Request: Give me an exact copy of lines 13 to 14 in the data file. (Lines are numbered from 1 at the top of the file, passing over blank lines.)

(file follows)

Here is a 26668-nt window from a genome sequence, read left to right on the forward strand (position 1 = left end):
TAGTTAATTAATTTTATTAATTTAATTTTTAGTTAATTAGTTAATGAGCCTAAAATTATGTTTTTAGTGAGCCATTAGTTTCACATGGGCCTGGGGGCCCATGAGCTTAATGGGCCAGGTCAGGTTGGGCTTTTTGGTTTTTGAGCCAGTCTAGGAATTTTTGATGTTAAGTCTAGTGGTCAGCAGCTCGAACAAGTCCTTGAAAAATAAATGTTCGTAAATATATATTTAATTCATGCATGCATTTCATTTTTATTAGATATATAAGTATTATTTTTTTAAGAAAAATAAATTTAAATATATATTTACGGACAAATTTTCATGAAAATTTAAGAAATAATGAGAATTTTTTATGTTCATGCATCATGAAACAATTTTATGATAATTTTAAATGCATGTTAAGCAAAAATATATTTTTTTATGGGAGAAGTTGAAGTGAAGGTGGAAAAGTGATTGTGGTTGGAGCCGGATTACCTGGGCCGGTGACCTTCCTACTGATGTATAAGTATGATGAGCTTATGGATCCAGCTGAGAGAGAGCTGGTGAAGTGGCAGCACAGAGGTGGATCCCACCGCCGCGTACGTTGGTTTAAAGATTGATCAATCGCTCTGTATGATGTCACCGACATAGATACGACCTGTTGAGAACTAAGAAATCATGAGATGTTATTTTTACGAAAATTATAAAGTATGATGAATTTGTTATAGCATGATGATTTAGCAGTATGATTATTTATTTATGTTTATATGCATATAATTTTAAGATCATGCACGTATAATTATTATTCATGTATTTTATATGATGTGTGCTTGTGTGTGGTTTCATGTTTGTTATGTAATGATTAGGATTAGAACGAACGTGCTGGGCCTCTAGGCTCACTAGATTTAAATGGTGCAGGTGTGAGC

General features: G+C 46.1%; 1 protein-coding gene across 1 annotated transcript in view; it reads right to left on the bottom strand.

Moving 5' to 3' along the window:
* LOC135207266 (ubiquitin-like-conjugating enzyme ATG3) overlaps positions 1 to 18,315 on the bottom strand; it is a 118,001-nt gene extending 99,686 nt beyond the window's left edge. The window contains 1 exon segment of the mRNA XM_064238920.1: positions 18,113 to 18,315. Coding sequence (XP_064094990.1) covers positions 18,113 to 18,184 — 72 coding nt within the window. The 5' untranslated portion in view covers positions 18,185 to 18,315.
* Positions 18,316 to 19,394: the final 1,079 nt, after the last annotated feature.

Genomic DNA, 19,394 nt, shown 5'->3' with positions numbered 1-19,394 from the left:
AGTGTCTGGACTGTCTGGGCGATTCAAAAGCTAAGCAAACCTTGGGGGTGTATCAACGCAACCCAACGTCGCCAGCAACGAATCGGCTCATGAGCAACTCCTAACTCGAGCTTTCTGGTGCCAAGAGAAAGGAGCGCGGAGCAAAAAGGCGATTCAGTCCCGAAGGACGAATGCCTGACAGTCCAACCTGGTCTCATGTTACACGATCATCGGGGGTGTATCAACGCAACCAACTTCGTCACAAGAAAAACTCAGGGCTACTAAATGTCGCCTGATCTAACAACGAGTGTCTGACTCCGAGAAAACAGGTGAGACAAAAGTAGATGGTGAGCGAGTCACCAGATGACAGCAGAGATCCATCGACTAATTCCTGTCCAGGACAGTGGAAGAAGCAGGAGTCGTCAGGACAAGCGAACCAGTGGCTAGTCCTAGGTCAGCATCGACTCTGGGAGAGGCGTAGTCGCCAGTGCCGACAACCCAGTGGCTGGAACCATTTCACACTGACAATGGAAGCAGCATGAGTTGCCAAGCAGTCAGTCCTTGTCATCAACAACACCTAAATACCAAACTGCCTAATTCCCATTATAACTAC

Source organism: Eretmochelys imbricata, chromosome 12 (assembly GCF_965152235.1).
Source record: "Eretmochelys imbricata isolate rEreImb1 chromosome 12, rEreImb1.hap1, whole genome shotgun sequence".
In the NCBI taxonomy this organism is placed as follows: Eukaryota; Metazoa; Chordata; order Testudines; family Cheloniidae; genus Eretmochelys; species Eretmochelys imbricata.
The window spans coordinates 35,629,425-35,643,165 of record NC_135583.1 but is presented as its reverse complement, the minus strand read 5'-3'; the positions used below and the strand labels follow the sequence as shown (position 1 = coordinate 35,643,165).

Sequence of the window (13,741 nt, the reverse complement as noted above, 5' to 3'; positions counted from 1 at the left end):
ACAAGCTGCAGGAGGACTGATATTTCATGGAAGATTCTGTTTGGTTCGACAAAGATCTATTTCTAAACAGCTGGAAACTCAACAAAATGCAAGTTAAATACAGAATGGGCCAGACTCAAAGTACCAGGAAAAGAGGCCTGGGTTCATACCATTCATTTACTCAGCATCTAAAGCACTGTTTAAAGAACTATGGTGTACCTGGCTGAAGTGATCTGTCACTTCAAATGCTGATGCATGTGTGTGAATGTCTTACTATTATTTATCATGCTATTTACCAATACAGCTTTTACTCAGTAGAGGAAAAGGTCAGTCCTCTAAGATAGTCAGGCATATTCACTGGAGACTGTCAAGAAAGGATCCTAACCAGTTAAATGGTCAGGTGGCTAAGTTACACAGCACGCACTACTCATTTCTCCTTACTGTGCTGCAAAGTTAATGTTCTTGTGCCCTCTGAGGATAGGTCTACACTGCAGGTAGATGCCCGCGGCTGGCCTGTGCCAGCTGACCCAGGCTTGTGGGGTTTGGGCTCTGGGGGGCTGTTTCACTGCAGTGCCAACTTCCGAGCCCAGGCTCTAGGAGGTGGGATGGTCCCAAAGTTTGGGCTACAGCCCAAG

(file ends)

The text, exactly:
Sequence of the window (13,741 nt, the reverse complement as noted above, 5' to 3'; positions counted from 1 at the left end):
ACAAGCTGCAGGAGGACTGATATTTCATGGAAGATTCTGTTTGGTTCGACAAAGATCTATTTCTAAACAGCTGGAAACTCAACAAAATGCAAGTTAAATACAGAATGGGCCAGACTCAAAGTACCAGGAAAAGAGGCCTGGGTTCATACCATTCATTTACTCAGCATCTAAAGCACTGTTTAAAGAACTATGGTGTACCTGGCTGAAGTGATCTGTCACTTCAAATGCTGATGCATGTGTGTGAATGTCTTACTATTATTTATCATGCTATTTACCAATACAGCTTTTACTCAGTAGAGGAAAAGGTCAGTCCTCTAAGATAGTCAGGCATATTCACTGGAGACTGTCAAGAAAGGATCCTAACCAGTTAAATGGTCAGGTGGCTAAGTTACACAGCACGCACTACTCATTTCTCCTTACTGTGCTGCAAAGTTAATGTTCTTGTGCCCTCTGAGGATAGGTCTACACTGCAGGTAGATGCCCGCGGCTGGCCTGTGCCAGCTGACCCAGGCTTGTGGGGTTTGGGCTCTGGGGGGCTGTTTCACTGCAGTGCCAACTTCCGAGCCCAGGCTCTAGGAGGTGGGATGGTCCCAAAGTTTGGGCTACAGCCCAAG